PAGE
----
House debates

Wednesday, 28 February 2024


Help to Buy Bill 2023, Help to Buy (Consequential Provisions) Bill 2023; Second Reading

11:22 am

Photo of Dan TehanDan Tehan (Wannon, Liberal Party, Shadow Minister for Immigration and Citizenship) Share this | Hansard source

Anyway, it is clear from this threadbare legislation that the government has failed to do the hard work you need to do when you're governing. Governing is not just some sort of ride at Luna Park. You actually have to do the work.

The following are the types of questions that we need answers for. What is the scheme's eligibility criteria? Maybe the member for Paterson could answer that for us, because we can't get it out of the minister—and many people would say that the member for Paterson should be on the front bench because she'd do a much better job than half the ministers who've been put before us by the Prime Minister. Maybe she could tell us what the scheme's eligibility criteria is. What happens if you make improvements to your home? Will you have to send the government an invoice for repairs and maintenance, such as a leaky roof? That's a very good question that we can't get an answer to. What happens if you earned a cent above $90,000 for an individual or $120,000 for a couple? Will the government force the sale of your home? These are all legitimate questions that, when you go into a joint mortgage with the government, need to be answered, and the minister cannot answer them. Will the ATO be auditing incomes to ensure people don't own a cent over the threshold? So, if, all of a sudden, you get a pay rise, is that the end of your Help to Buy scheme? What does that mean to your shared equity? We don't have an answer. What happens if housing prices fall and you are behind on your mortgage payments? Will the government force you to sell your house for less than you paid for it? Once again, maybe the member for Paterson will be able to help us with an answer to that question. These are pretty straightforward and simple questions. What are the property price caps? We still don't know what the property price caps are.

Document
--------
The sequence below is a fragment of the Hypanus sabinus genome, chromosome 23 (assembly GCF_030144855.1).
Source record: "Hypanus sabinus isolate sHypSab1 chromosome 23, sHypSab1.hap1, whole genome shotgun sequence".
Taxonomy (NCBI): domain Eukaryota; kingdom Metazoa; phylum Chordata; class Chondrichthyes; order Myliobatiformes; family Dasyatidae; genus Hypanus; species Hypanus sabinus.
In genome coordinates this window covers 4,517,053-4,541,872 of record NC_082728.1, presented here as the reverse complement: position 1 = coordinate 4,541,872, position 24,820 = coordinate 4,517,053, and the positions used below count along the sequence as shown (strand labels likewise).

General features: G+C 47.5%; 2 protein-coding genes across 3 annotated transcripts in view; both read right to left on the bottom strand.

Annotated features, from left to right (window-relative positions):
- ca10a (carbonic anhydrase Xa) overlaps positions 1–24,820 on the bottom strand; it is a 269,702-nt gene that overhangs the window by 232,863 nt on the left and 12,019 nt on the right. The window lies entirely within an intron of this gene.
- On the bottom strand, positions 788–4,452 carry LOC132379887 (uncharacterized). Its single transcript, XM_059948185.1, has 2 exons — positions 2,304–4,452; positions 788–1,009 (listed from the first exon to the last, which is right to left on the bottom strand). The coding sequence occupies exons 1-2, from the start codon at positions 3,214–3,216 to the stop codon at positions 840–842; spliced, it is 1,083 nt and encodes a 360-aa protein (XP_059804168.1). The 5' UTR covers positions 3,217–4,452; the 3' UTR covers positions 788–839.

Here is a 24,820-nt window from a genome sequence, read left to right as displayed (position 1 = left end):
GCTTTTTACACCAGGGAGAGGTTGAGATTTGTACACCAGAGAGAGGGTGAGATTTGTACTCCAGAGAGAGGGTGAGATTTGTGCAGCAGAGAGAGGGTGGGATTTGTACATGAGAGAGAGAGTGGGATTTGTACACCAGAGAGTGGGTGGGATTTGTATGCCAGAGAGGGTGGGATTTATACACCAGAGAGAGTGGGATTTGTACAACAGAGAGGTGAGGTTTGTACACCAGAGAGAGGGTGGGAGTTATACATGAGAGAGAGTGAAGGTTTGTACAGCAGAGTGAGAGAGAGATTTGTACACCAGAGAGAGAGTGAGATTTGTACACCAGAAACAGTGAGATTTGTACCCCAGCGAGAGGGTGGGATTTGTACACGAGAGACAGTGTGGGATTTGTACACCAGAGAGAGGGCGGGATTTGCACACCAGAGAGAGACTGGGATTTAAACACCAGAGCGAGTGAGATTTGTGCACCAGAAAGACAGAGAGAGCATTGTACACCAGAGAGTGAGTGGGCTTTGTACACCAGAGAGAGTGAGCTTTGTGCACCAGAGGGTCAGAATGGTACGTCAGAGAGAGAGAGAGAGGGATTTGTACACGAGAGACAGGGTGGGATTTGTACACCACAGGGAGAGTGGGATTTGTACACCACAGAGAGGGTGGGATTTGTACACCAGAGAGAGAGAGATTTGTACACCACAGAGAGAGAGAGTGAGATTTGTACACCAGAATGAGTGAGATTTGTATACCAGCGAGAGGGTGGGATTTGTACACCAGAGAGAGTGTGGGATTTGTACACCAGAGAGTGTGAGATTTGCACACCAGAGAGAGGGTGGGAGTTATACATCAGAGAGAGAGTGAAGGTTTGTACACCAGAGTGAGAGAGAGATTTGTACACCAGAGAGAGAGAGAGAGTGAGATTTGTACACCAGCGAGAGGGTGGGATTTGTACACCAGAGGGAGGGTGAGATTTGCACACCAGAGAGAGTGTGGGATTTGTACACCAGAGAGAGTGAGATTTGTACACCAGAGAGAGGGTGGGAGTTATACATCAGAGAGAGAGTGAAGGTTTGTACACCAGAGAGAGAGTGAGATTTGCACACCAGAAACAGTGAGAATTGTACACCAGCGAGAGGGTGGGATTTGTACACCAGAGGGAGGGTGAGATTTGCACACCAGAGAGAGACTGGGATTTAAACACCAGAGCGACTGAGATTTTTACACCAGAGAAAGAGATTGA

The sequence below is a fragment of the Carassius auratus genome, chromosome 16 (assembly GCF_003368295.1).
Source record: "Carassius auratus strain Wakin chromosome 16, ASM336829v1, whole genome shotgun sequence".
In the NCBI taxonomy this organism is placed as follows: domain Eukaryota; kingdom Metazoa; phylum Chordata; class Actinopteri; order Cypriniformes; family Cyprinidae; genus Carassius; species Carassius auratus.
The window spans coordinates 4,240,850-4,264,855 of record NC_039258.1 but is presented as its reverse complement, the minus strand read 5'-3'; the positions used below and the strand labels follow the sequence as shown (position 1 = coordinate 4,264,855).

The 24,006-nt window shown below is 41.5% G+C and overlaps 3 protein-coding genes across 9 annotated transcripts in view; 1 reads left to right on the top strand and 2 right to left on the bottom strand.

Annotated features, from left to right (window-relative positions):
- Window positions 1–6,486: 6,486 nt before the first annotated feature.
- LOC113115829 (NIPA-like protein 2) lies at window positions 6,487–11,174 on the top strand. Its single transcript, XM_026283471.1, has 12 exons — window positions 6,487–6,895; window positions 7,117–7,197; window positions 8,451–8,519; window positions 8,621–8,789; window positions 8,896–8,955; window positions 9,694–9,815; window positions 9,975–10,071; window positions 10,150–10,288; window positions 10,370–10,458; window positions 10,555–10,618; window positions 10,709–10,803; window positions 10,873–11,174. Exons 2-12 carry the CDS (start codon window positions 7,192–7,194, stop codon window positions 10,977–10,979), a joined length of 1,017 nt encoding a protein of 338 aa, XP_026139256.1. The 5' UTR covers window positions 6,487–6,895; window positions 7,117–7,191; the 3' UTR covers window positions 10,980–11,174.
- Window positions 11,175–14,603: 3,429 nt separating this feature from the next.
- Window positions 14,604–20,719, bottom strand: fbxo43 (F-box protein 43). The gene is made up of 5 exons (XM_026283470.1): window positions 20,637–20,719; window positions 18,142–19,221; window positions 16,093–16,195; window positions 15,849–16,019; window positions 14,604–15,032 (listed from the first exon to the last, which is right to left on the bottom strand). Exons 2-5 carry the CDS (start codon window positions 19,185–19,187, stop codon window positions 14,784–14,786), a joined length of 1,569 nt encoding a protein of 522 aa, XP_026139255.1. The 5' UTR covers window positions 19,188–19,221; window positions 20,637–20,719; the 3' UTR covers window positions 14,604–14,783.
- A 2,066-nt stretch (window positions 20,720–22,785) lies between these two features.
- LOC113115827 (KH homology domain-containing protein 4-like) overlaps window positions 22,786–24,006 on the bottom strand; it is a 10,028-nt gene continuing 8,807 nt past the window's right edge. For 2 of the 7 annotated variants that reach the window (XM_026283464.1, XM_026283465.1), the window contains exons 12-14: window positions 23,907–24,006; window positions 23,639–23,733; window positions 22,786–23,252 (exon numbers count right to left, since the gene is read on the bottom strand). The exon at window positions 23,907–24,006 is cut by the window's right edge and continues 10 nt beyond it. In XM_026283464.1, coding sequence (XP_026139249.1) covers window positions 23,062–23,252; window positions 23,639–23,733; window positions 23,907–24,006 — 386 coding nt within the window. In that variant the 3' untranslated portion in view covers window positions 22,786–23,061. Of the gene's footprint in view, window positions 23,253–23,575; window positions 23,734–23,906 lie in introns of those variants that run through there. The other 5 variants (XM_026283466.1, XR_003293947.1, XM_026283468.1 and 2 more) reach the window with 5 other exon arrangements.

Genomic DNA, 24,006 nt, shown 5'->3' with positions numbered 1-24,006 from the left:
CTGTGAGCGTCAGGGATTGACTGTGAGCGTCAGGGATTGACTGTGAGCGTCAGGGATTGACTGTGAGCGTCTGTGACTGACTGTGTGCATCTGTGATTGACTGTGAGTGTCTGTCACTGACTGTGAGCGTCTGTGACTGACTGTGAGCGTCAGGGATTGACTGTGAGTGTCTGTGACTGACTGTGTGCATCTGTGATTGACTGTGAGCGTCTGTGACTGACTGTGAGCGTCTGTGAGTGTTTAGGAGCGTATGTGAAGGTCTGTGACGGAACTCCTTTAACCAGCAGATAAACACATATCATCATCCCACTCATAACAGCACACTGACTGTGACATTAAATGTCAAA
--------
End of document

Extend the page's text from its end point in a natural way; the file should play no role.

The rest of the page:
I might be mistaken here, but my understanding is that this policy was announced before the last election and that it was meant to be rolled out, I think, six months after, and we haven't seen that happen. Here we are now, nearly but not quite hitting the two-year mark, and we still do not have an answer for these simple questions. What are the property price caps? How many of the 40,000 places will be available in each state and territory? You know you've got to do this with the states and territories, but do you have any idea how many will go to Victoria, how many to New South Wales or how many to Queensland? We don't know. The Australian people don't know. Maybe the government doesn't know or maybe it does. Who knows? I think there are so many questions that it beggars belief, to be honest. And then what lenders are participating in the scheme? We don't know that. We're nearly two years in. This was a policy announced before the last election, and we have no idea about these answers.

One of the things we do know is that this scheme will cost the Commonwealth $5.5 billion. I must say, when we need housing addressed in this nation right now, when we need the rental crisis addressed right now, the government is spending $5.5 billion, and yet we've got nothing to show for it. At this stage, and maybe the member for Paterson can help again, has one house been built by this scheme since the government came in? Has one apartment been built by the scheme since the government came in? Have we had one?

So I'll just explain this again: 1.6 million people are coming into the country over four years. For those in the gallery listening, that's the size of the city of Adelaide. The government introduced a scheme before the last election to help with housing, and yet here we are, nearly two years into this government, and how many houses have been built? Zero. At least they haven't gone backwards. At least they haven't been—


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